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Tomislav Kraljic
Tomislav Kraljic

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Storage Classes in C


In this article, I will go over the four storage classes in C: auto, extern, static and register. I will explain how to use them and the specifics of each storage class.

What is a Storage Class?

A storage class is a way to describe the features of a variable or function.

This includes:

  • Scope, visibility, and life-time.
  • Help us trace the existence of a particular variable during the run time of a program.

What Storage Classes Does C Provide?

C provides 4 storage classes:

  • auto
  • extern
  • static
  • extern

These can be divided into 2 storage duration's:

  • automatic storage duration
  • static storage duration

Auto Storage Class

  • The keyword auto is used to declare variables of automatic storage duration.
  • It means it is a local variable.
  • Every local variable created, is implicitly 'auto'
  • Created when the block in which they are defined is entered.
  • Destroyed when the block is exited.

Why use Auto?

  • Automatic storage is a way of conserving memory. We do not want every variable to be global.
  • We only want to use these variables when absolutely necessary.

Example 1

#include <stdio.h>
#include <stdlib.h>

int main(int argc, char * argv[]){
    auto int age = 23; // same as int age = 23;
    printf("%d\n", age);

    return EXIT_SUCCESS;

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Extern Storage Class

  • The extern storage class simply tells us that a variable is defined somewhere else.
  • We are telling the compiler "Hey, don't freak out. The variable is defined somewhere else and I am gonna use it.
  • The main purpose of using extern variables is that they can be accessed between different source files in a large program.
  • Functions contained in separate files can communicate through extern variables.
  • Functions are implicitly 'extern' as well.

Example 1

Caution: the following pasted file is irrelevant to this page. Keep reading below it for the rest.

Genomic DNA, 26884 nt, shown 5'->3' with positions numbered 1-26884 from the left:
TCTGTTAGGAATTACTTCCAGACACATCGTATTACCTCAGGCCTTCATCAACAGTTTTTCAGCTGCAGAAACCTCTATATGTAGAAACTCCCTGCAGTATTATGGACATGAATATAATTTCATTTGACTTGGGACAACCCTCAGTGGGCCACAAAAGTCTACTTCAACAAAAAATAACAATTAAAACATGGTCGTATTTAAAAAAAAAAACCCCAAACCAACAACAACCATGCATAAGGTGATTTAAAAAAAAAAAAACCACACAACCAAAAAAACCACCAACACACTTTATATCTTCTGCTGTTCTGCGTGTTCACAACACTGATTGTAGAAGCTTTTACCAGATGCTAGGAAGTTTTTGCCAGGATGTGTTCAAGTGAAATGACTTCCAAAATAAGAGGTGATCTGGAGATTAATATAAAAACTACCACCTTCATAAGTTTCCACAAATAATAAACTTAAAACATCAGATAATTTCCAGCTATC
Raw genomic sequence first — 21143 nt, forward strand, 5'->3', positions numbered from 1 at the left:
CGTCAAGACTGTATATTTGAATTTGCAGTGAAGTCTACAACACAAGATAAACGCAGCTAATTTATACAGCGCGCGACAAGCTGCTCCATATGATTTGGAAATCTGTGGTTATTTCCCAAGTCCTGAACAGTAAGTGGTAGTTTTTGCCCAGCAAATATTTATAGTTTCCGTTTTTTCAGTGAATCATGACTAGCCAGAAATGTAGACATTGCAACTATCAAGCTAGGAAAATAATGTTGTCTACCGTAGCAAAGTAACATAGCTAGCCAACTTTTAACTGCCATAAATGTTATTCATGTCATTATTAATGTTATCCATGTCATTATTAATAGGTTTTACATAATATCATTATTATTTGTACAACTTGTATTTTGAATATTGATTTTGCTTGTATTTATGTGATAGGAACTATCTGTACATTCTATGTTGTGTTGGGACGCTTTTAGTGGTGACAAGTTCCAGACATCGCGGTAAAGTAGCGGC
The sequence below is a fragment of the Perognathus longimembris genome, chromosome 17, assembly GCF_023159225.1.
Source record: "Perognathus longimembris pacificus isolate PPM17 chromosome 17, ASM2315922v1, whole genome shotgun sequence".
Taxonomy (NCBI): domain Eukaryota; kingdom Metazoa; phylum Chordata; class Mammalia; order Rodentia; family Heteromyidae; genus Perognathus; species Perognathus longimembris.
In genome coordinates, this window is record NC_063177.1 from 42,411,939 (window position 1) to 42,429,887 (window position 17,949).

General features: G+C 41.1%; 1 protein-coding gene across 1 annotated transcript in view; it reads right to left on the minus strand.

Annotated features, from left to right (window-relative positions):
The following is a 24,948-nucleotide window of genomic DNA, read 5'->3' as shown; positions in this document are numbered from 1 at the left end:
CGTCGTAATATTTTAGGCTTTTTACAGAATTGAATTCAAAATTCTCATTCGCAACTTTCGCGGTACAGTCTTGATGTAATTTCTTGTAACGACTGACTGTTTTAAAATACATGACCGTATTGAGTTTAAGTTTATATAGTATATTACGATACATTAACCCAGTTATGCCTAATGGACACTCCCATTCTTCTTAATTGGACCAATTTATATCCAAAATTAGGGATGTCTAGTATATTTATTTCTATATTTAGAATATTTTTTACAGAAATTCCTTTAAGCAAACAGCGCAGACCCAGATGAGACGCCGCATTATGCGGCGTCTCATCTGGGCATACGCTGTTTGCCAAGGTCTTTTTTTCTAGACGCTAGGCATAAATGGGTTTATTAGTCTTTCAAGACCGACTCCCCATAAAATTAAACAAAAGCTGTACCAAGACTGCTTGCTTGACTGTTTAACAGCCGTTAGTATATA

#include <stdio.h>
#include <stdlib.h>

extern int x;
extern int b;
extern void print_x();
extern void print_b();

int main(int argc, char * argv[]){
    print_x(); //32
    print_b(); //8

    x = 50;
    b = 99;

    print_x(); //50
    print_b(); //90

    return EXIT_SUCCESS;
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int x;
int b;
void print_x();
void print_b();

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int x = 32;
int b = 8;

void print_x() { printf("%d\n", x); };

void print_x() { printf("%d\n", b); };

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Static Storage Class

  • The static storage class can be used on local and global variables and functions.
  • When applied to local variables, it instructs the compiler to keep the variable alive during the lifetime of the program (just like a global variable).
  • When applied to global variables, it instructs the global variable to only be able to be used/accessed in that file that it was declared in.
  • When applied to functions, it instructs the function to only be able to be called from the same file where it appeared.

Example 1

#include <stdio.h>
#include <stdlib.h>

void print_and_increment();

void print_and_increment_with_static();

int main(int argc, char * argv[]) {
    print_and_increment(); //1
    print_and_increment(); //1

    print_and_increment_with_static(); //1
    print_and_increment_with_static(); //2


void print_and_increment(){
    int value_one = 0;
    printf("%d\n", value_one);

void print_and_increment_with_static(){
   static int value_two = 0;
   printf("%d\n", value_two);

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  • Here, we are seeing two different results.
  • The variable value_one only exists within the block of the function print_and_increment. When it leaves the scope, the variable is destroyed. No matter how many times we call it, we will get the same result.
  • The variable value_two is static. Therefore, it exists throughout the entire program. It is not local. Every time we call it, the value changes.

NOTE: Static variables should not be declared inside a struct. The C compiler requires the entire struct element to be placed together.

Register Storage Class

  • A processor register is a local storage space within the CPU that holds instructions, storage addresses, or any kind of data.
  • The register storage class is used to define local variables that should be stored in the register instead of the RAM
  • Makes the use of register variables faster than variables stored in RAM.
  • The keyword 'register' suggests to the compiler to put the variable inside the register.
  • Sometimes the compiler will listen, other times it wont. It is largely dependent on hardware and implementation restrictions.
  • Generally, the compiler will do it by itself regardless if you use this keyword or not.
  • You can not get the address of a register variable.
  • Register variables have the same life-span as an auto variable(local variable).
  • Therefore, register variables can not be declared globally, only locally.

Example 1

#include <stdio.h>
#include <stdlib.h>

int main(int argc, char * argv[]) }
    register int age = 23;

    printf("Your age is %d\n", age);

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Top comments (1)

pauljlucas profile image
Paul J. Lucas
  1. You list extern twice.
  2. You omitted register. However, register has been pretty useless for many years since compilers are generally better at optimization than humans.
  3. You never need auto in C. It's a relic from B.